We’ve spent the past week searching the internet and hounding our industry contacts in an effort to compile the ultimate 2011 XBLA Game Release List. We anticipated on heck of a year for Xbox Live Arcade. So epic we couldn’t even fit everything on one page. So without further ado, check out the list:
Raskulls was developed and published by Halfbrick Studios for XBLA on December 29, 2010, and retails for 800 Microsoft Points. The publisher provided us with a copy of the game for reviewing purposes.
Raskulls is a unique blend of action-platforming, objective racing and puzzle solving, and is something you won’t really find anywhere else on the XBLA. It is also the type of game to that starts off at almost mind-numbing levels of simplicity before it really begins to grow on you as you spend more time with it.
The XBLA generated record revenue in October with $11.2 million in sales, according to a new report from market research firm Forecasting and Analyzing Digital Entertainment (FADE).
The sales are up 91 percent from last year in October, and helped the download service break the $100 million mark for year-to-date revenue.
Here’s the list of the top ten selling titles for October, 2010:
When we first reported that companies were considering releasing Demos on Xbox Live Arcade, we were a little wary. Back this spring, EA made it clear they …
Since the launch of Xbox 360 Arcade, Microsoft has struggled to keep sales up during the second quarter of the year, according to research firm FADE (Forcasting and Analyzing Digital Entertainment). But last April, Microsoft might have figured out how to beat this – a huge sale. According to the numbers, XBLA sales in April 2010 were up 11 percent over last years sale. Add that into the increase of total Arcade sales (7%), bringing the total revenue for the year thus far up to $33.8 million.
With a huge inventory blowout on older games, XBLA grossed over $500,000 just off these titles, with many actually seeing a 200-400 percent increase in sales. Add in a strong lineup of releases like Toy Soldiers, Mega Man 10, Perfect Dark and Battlefield 1943, and Microsoft might have a winning formula, with Toy Soldiers leading the sales for two months even with a 74 percent drop in sales from the first month to the second.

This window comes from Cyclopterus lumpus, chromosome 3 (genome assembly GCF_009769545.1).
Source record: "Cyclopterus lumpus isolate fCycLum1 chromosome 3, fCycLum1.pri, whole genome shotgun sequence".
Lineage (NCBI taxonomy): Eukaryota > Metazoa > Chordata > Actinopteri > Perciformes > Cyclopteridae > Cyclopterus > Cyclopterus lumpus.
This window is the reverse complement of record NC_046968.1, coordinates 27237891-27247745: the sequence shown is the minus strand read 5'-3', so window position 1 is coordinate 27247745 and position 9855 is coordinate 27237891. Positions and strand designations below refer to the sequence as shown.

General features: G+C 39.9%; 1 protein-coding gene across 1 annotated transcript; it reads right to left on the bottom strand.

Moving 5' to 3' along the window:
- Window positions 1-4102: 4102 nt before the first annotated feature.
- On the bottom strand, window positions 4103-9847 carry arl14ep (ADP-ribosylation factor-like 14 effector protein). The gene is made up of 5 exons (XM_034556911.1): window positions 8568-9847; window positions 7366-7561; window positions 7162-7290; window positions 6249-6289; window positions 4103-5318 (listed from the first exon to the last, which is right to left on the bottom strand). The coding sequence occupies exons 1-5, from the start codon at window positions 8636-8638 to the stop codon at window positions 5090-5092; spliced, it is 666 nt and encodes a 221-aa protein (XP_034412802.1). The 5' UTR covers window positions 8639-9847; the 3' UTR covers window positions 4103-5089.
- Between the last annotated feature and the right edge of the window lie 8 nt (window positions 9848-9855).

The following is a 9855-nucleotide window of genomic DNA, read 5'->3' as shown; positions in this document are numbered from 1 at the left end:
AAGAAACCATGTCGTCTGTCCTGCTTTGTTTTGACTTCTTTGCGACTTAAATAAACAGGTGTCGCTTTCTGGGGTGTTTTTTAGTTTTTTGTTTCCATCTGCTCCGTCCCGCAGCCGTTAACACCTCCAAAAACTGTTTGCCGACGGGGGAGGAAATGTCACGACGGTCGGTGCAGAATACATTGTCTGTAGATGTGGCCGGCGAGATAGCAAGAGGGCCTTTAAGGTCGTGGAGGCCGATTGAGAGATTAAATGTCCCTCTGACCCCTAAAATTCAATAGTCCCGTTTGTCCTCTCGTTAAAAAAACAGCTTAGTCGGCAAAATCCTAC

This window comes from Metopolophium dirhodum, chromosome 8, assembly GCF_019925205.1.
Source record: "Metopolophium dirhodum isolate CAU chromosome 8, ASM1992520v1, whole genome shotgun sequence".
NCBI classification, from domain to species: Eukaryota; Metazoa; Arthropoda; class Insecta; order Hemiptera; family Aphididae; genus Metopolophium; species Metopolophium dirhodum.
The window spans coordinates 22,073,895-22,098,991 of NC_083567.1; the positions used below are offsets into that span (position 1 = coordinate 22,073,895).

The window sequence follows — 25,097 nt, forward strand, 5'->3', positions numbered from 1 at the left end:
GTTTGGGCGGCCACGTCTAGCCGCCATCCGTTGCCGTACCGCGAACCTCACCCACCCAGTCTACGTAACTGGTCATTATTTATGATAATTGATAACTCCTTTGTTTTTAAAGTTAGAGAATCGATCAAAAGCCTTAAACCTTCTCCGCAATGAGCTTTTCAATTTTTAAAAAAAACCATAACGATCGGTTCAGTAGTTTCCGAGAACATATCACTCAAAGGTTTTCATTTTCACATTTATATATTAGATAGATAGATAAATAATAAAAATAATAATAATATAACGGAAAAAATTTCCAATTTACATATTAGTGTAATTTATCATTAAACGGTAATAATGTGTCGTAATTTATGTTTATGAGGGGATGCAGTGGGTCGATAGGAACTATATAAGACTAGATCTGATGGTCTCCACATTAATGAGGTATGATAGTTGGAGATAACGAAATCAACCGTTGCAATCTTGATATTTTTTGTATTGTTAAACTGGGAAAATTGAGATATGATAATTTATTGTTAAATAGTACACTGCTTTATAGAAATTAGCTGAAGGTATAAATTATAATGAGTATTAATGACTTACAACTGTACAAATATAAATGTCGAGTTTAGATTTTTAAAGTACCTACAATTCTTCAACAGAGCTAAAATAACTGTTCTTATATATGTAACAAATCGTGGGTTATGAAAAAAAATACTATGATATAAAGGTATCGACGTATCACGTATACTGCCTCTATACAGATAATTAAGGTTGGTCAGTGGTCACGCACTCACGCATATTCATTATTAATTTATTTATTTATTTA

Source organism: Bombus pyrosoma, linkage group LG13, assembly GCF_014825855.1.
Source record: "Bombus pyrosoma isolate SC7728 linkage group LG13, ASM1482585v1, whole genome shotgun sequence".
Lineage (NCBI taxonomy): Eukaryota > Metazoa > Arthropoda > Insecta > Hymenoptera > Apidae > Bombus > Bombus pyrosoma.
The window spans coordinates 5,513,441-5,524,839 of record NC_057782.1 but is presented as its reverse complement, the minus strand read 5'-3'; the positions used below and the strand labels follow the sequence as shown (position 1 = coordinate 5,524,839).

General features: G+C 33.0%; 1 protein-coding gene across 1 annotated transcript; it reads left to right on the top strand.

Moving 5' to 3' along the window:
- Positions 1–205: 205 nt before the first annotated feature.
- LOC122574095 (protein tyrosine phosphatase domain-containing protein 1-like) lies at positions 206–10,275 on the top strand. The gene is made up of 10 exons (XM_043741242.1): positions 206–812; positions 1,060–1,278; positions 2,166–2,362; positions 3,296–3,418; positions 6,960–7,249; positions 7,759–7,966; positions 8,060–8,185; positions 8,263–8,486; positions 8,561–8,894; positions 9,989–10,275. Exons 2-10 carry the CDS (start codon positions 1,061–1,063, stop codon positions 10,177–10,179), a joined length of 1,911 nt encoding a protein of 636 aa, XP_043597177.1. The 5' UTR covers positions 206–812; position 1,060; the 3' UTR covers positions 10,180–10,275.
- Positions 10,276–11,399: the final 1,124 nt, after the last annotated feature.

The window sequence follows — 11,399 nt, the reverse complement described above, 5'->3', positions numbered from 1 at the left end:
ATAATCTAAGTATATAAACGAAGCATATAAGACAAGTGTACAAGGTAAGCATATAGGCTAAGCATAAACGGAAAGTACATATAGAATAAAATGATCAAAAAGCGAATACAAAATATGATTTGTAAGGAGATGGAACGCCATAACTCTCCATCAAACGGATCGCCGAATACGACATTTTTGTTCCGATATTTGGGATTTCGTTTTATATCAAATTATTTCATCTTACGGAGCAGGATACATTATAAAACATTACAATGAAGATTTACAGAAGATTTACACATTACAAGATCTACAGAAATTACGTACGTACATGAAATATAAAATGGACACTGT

There’s a scene in Ska Studios’ Charlie Murder in which the members of the titular punk rock group do what rock stars do best. No, they don’t rock out, though the game does dedicates several scenes to just that. During the scene in question, the band does the rock star thing and tears apart a hotel room. The rambunctious five behave the way we’ve all come to expect rock stars to behave: irresponsibly. Furniture is destroyed, a mattress gets kicked, hell is raised.
So what, right? That’s all standard rock star fare, and it fits right into a game that celebrates nearly every aspect of the (undead) punk rocker lifestyle. That little mattress-kicking bit, though, well, that seems to have upset at least a few game critics. It’s not so much that the mattress is being kicked that caused the issue, but it’s the individual doing the kicking and the role she plays in the game on the whole that caused some reviewers to be put-off by the character.
The character is Kelly “Skelekitten” Skitten, and she spends most of the hotel scene meagerly kicking at a mattress while the rest of the band — which itself raises from hell in the game’s opening scene — raises hell. Eventually, a male member of the band walks over and does the job of destroying the mattress that Skitten apparently could not accomplish on her own. I noticed it while playing through Charlie Murder for review, but I thought it merely a harmless joke about a woman who looks to weigh all of 90 pounds not being capable of destroying a mattress by kicking it. Another critic felt differently.
It’s 30-minutes til the doors slam shut on day two of Rezzed; Brighton’s PC and indie games soiree featuring the likes of Gunpoint, Hotline Miami and, of course, Skulls of the Shogun. Hot stuff, but it’s no doubt to the chagrin of Borut Pfeifer – developer at 17-Bit – that I’ve asked him to describe Skulls in just 20 words at this late juncture.
“It’s turn-based strategy infused with the spirit of an action or arcade game. It’s fast, no grid, with multiplayer.” Nailed.
Skulls of the Shogun marks 17-Bits’ attempt to haul the turn-based strategy shenanigans of something like Advance Wars (possibly the greatest game ever made) onto Xbox Live Arcade. No easy feat; the Xbox is without touch screen, without keyboard and mouse and about the only example I can think of turn-based strategy game built solely for XBLA is Band of Bugs. Gulp.
With that in mind, I chat with Borut about how Skulls has been tailored to XBLA, why 17-Bit chose the platform and, mostly, the intricacies of the recently announced asynchronous multiplayer. What’s an asynchronous multiplayer? Read on!
Do you love something so much that you’d want it on your skin for the rest of your life? Has a video game ever meant so much to you that …